Drawing an explicit contrast with other potential candidatesRubio said that he sees classified briefing materials daily. "I'm privy to the most sensitive information available to the U.S. government," he said. "Certainly, I think that a governor is capable of learning about all this. But they all have to rely heavily on the advice of the people around them for a significant period of time."

Rubio also sought to distance himself from a former senator who is now president, Barack Obama. "First, I'm not just a freshman senator. I didn't just suddenly appear on the scene in 2010," he said, before outlining his time in local and state government, including in leadership roles.

"I'm running for office with much more experience and qualifications than Barack Obama had," he said. "I have been a legislative leader in the third-largest state in the country who has served in the Senate four-and-a-half years and invested a significant amount of time on national security issues."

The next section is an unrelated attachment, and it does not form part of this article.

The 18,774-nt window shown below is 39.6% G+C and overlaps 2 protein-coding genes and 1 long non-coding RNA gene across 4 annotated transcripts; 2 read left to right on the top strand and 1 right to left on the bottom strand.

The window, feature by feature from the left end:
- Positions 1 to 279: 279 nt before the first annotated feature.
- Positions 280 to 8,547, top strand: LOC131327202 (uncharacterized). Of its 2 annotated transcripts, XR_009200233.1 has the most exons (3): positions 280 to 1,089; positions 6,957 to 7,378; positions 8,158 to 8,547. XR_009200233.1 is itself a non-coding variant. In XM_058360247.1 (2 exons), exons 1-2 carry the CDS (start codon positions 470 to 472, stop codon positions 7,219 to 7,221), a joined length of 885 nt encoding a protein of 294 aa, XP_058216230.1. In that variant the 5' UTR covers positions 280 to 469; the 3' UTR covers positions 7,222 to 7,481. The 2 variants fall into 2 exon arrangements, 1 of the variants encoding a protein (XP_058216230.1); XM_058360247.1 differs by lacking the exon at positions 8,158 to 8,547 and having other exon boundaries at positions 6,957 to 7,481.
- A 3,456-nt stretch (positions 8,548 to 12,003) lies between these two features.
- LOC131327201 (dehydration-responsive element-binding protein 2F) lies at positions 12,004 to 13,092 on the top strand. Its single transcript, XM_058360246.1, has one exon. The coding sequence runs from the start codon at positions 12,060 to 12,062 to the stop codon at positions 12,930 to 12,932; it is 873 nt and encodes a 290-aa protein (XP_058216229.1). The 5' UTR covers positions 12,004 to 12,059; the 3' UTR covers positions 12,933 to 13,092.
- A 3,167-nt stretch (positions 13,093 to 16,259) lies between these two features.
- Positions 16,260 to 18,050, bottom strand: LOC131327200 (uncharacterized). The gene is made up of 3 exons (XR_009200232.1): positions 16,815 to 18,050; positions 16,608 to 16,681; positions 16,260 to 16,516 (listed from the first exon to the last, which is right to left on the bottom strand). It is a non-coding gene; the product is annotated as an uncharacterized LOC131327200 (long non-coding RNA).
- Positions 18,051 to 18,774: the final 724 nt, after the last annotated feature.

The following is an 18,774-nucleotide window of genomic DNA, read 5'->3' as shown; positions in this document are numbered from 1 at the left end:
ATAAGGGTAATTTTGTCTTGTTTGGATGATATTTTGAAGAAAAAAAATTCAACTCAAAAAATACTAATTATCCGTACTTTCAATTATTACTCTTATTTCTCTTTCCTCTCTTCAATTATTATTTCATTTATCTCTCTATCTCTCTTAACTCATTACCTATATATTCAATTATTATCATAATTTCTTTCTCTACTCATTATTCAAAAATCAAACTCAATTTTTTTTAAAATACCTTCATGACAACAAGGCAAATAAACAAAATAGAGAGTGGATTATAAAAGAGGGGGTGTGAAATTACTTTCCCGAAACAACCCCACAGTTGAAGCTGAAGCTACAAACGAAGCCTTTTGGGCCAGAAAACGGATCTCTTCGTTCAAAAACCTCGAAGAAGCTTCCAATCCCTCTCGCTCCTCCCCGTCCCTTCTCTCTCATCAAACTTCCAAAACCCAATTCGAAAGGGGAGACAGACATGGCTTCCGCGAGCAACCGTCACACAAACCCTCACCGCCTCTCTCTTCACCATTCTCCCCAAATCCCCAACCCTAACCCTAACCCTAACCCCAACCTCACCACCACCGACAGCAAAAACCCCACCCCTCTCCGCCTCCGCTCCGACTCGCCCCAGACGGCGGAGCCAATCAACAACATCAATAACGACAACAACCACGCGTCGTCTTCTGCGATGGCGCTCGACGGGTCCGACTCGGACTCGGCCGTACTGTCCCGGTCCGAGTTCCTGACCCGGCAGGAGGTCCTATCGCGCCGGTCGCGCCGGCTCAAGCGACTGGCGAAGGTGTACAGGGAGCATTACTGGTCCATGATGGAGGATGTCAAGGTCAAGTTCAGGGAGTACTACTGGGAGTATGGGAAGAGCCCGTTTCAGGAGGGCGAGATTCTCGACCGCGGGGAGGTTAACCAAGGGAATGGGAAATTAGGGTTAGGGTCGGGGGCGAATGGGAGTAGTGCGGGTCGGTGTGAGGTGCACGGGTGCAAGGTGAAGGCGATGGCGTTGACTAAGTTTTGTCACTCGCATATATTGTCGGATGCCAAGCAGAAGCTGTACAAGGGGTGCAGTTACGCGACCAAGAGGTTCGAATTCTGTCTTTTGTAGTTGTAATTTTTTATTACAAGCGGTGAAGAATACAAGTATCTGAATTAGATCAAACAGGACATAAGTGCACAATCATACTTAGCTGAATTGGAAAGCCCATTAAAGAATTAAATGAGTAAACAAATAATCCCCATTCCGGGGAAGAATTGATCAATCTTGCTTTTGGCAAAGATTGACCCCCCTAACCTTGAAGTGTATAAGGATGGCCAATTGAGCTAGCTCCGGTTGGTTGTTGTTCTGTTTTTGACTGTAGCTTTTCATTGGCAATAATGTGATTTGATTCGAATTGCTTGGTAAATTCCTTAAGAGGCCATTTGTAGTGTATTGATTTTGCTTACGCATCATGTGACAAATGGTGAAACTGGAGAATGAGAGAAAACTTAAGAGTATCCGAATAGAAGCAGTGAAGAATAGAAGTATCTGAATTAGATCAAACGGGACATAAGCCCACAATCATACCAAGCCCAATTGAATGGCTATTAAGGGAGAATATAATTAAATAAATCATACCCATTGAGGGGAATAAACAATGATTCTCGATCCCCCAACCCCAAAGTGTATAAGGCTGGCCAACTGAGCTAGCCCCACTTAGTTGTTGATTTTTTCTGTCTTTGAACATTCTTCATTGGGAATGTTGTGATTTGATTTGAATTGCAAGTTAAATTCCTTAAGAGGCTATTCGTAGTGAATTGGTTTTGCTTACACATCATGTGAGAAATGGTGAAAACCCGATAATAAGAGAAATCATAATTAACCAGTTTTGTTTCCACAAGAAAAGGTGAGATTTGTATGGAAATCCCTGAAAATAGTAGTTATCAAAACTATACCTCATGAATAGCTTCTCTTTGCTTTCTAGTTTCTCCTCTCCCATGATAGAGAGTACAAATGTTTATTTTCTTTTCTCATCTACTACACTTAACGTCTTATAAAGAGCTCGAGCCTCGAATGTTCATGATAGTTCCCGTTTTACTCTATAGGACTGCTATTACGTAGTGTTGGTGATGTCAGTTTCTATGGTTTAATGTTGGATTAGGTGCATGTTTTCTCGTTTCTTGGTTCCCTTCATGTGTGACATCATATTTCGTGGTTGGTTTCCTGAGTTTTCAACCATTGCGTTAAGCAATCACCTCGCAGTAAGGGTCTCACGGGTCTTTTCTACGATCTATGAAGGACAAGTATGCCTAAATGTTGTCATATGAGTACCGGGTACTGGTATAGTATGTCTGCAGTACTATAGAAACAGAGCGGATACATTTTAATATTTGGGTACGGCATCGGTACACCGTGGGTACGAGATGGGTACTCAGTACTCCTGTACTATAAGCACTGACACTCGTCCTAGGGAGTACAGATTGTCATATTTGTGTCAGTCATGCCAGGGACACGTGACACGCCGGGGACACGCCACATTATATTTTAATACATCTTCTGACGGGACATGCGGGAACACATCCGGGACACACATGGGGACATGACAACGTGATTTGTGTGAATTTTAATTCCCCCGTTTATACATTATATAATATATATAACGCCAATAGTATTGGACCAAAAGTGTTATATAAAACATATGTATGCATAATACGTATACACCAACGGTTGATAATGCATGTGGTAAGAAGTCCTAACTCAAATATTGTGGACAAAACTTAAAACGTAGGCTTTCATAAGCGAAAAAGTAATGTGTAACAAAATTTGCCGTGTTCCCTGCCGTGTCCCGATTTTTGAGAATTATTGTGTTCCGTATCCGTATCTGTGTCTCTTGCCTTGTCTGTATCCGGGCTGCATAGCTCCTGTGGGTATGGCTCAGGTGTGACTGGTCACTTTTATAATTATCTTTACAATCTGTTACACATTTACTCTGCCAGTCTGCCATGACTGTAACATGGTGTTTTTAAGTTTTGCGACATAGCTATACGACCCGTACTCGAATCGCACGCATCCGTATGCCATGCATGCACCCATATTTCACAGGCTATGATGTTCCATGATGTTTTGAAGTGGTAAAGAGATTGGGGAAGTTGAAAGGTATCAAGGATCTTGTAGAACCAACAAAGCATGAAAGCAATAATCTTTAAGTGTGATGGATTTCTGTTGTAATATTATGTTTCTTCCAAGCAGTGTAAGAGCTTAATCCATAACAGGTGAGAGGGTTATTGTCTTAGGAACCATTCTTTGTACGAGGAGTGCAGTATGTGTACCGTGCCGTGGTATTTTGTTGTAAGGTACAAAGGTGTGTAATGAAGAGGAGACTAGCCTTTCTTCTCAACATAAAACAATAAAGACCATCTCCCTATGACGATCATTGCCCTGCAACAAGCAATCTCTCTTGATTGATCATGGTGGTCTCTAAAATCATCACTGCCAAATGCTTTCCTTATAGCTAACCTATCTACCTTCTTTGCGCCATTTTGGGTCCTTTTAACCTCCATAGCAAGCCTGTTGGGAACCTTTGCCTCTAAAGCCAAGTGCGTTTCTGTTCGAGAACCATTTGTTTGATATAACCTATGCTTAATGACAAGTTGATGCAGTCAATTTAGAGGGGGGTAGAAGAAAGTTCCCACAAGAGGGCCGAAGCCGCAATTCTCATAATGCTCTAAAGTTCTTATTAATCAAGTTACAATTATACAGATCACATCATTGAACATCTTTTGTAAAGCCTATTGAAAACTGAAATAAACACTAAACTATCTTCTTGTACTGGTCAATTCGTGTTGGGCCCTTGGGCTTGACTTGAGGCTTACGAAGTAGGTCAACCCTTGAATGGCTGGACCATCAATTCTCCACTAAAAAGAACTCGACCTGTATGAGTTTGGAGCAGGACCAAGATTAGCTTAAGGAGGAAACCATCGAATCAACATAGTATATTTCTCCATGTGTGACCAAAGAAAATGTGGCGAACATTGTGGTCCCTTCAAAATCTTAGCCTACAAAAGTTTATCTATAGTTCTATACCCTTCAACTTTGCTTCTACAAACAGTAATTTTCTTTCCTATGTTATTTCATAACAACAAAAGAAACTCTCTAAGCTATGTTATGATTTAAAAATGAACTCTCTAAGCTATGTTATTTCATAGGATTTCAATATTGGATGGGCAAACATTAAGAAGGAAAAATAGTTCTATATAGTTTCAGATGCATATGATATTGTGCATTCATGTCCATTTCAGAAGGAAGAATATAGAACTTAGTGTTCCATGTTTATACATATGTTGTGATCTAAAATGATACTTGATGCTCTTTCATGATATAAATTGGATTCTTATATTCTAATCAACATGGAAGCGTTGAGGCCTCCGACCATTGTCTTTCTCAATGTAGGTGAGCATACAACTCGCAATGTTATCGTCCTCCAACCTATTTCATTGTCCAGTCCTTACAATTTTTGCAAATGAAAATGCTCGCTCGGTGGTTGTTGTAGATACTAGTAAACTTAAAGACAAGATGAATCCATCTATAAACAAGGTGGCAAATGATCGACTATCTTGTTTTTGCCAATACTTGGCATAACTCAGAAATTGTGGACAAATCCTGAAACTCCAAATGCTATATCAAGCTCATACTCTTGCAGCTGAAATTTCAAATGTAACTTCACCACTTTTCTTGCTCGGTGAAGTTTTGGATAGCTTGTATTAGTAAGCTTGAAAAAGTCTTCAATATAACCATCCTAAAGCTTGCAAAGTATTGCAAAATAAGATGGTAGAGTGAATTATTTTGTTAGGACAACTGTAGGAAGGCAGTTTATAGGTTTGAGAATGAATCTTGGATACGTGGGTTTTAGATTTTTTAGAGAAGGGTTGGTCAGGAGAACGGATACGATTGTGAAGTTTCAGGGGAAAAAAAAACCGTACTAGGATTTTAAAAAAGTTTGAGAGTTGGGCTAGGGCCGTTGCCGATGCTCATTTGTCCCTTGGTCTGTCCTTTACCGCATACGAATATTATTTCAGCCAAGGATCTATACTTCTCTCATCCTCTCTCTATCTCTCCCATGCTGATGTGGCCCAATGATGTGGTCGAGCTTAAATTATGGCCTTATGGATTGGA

On immigration, Rubio worked to assure Republicans activists who have been skeptical about his position. Their uneasiness is owed largely to Rubio's leadership role in a failed comprehensive immigration bill in 2013 that included a path to citizenship—which some in his party call amnesty.

"We have less support today for the Senate bill than the day it passed," Rubio said. "I believe the key that unlocks the ability to make progress on immigration is to prove to the American people that that illegal immigration is under control."

The order of events on immigration should be enforcement, modernization of existing legalized system, and then dealing with the estimated 12 million undocumented in the U.S.  "You are never going to seal the border," he said. "The number of illegal immigrants is never going to be zero, but it needs to be significantly less what it is right now."

Rubio said that a system should be put in place that allows people not legally in the country to undergo a background check, pay a fine, and start paying taxes. At least initially, he said, "the only thing you would get in return is a permit that allows you to work in the United States."